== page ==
Just as Christoffer doesn’t know what he wants from his son, he doesn’t seem to know what he wants from his wife. He claims he does, but his behavior belies his words. His wife Maja doesn’t know what he wants either. The scene where she wants to have sex with him, and he seems to want intimacy from her but then he doesn’t want her to kiss him on the mouth, is one of the most poignant and startling of the film.
Maja keeps attempting to reach out across the chasm that has cracked their marriage — as does Christoffer — yet both of them keep blaming each other for the chasm’s existence in the first place, and pushing each other angrily away.
No matter how many moments of intimacy the two share, their love and marriage seems as tangled with secrets and lies as Christoffer’s relationship with his father, as was his father’s entire life, Christoffer learns. Soon, it becomes unclear whether or not Christoffer even wants to save his marriage. Maja doesn’t know what he wants; she doesn’t know what she herself wants. Each is hurt, angry, and desolate, but Christoffer has confused the anger and betrayal he experienced throughout his whole life from his father with the anger and betrayal he’s now feeling with his wife.
Some of the film’s most powerful moments are when the characters are together but cannot speak each other’s language, literally. Christoffer with his father’s housekeeper, Christoffer and Maja with the waiters at the hotel restaurant, Christoffer and Maja with the father’s housekeeper and her young daughter, Christoffer and Maja in a Czech bar listening to the cassette tape — in Danish — that his father left for him, given to him by the lawyer after the death.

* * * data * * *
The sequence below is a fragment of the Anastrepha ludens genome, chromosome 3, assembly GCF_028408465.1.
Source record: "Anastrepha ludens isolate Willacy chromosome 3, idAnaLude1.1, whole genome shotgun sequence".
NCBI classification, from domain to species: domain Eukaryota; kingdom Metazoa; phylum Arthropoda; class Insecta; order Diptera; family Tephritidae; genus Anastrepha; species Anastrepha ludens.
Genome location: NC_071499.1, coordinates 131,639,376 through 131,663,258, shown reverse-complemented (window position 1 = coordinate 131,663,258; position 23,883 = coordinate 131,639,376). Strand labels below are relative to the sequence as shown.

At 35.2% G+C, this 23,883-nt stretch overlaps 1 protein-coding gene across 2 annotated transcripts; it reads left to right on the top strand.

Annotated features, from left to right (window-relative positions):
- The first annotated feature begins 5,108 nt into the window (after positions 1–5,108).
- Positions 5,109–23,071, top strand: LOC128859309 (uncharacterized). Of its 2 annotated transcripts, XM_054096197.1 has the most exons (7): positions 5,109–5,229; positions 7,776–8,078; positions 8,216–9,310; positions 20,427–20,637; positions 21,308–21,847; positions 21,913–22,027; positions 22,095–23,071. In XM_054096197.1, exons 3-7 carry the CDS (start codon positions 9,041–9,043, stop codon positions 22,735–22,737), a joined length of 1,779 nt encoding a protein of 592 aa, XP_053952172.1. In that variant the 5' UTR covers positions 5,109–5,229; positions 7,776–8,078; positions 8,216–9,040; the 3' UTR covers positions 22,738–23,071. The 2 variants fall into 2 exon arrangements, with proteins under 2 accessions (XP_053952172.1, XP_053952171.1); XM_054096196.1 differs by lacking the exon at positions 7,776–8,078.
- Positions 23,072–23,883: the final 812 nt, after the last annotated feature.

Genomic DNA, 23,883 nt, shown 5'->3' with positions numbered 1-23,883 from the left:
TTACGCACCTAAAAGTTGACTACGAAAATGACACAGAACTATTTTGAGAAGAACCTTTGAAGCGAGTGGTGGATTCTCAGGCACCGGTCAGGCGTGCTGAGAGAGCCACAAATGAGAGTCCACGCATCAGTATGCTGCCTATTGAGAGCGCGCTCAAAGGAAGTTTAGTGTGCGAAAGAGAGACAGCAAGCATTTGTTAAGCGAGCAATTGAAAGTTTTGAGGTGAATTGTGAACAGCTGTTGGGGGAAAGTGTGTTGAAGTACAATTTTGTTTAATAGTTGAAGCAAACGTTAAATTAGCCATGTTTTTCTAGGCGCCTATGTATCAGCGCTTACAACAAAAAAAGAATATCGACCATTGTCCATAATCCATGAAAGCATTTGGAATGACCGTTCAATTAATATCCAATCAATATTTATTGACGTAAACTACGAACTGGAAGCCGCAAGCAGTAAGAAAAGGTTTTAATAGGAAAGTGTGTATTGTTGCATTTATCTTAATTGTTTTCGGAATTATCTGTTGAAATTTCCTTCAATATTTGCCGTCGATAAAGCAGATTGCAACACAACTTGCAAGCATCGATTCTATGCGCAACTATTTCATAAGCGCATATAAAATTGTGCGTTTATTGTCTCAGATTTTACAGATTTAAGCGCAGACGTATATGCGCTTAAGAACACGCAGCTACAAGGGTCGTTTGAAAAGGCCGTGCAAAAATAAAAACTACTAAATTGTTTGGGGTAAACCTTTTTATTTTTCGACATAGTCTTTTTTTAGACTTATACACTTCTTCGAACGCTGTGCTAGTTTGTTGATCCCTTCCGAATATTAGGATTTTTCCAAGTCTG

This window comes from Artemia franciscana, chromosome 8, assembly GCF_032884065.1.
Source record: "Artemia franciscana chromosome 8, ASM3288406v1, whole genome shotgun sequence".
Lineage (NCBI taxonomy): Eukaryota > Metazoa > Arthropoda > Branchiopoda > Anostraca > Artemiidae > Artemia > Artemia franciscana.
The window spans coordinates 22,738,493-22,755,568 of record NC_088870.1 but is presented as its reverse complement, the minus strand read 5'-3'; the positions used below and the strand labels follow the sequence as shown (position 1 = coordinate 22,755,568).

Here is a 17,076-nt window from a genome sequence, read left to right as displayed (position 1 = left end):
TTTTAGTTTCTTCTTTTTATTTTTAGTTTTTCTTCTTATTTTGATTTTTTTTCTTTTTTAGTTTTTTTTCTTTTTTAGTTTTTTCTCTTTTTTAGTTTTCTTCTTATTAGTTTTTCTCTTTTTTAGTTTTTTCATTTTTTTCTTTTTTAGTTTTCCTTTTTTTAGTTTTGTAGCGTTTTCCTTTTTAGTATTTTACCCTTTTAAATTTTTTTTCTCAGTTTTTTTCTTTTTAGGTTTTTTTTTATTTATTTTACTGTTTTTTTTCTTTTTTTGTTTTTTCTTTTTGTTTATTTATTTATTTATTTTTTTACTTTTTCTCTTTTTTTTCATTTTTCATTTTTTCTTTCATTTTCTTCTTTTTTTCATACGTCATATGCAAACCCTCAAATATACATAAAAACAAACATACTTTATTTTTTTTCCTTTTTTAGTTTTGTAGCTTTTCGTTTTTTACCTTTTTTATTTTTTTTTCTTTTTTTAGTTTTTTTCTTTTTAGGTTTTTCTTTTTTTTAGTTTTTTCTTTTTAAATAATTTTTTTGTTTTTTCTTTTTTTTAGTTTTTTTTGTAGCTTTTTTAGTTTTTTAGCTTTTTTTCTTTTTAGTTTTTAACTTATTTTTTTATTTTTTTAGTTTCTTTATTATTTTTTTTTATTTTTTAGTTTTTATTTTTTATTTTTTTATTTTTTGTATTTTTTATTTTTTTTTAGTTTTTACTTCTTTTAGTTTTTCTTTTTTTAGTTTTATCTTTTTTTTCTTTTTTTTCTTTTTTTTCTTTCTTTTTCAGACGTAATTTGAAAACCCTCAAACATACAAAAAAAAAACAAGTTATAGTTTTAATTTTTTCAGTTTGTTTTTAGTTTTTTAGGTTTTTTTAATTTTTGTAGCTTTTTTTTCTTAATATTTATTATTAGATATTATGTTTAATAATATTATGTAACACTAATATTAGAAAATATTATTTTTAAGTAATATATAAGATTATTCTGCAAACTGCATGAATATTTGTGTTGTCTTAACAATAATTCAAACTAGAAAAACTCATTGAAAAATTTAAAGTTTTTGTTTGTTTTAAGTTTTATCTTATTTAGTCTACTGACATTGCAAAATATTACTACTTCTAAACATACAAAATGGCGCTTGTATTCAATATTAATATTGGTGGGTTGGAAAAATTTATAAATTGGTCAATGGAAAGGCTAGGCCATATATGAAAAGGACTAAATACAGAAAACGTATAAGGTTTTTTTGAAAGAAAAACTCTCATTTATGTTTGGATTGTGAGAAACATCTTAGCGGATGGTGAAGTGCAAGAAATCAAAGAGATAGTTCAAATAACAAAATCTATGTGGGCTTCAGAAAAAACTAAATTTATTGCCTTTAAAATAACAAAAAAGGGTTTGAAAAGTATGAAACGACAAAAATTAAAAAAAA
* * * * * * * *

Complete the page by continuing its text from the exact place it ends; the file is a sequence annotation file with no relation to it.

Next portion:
Some of those scenes are slightly humorous, some are grim, some sad. The one with the cassette tape is almost horrifying: a father speaking via tape over the loudspeakers of a bar, to a son he’s never known, in a language that only the father, son, and daughter-in-law understand.
Whenever the characters find themselves in a situation where another person doesn’t understand them, they attempt to speak in English. To no avail. Few understand English, and those that do, completely miss its subtleties.
The inability to understand each other’s language is a metaphor for the entire film: no one is able to completely understand even his own emotions, wants, needs, or desires, let alone someone else’s. No one can communicate effectively. No one can completely touch — or be touched by — another. This inability gives the film its power and poignancy.
Directed by Ole Christian Madsen, and written by Madsen with Kim Fupe Aakeson, Prag [Prague] was nominated for 10 international awards — including best director for Madsen, best actor for Mads Mikkelsen, and best actress for Stengade — winning 4. Watch it at least twice, to catch all the subtle nuances of Mads’ performance. And to catch all the secrets you’ll miss the first time.
I’ve included Prag‘s official trailer — in Danish, with English subtitles — but it does have Spoilers involving the relationship with Christoffer and his wife Maja. You can rent Prag [Prague] on Amazon for 7 days, watching it as many times as you like, for only $2.99. You won’t regret it. And you’ll admire Mads’ acting even more than you might already.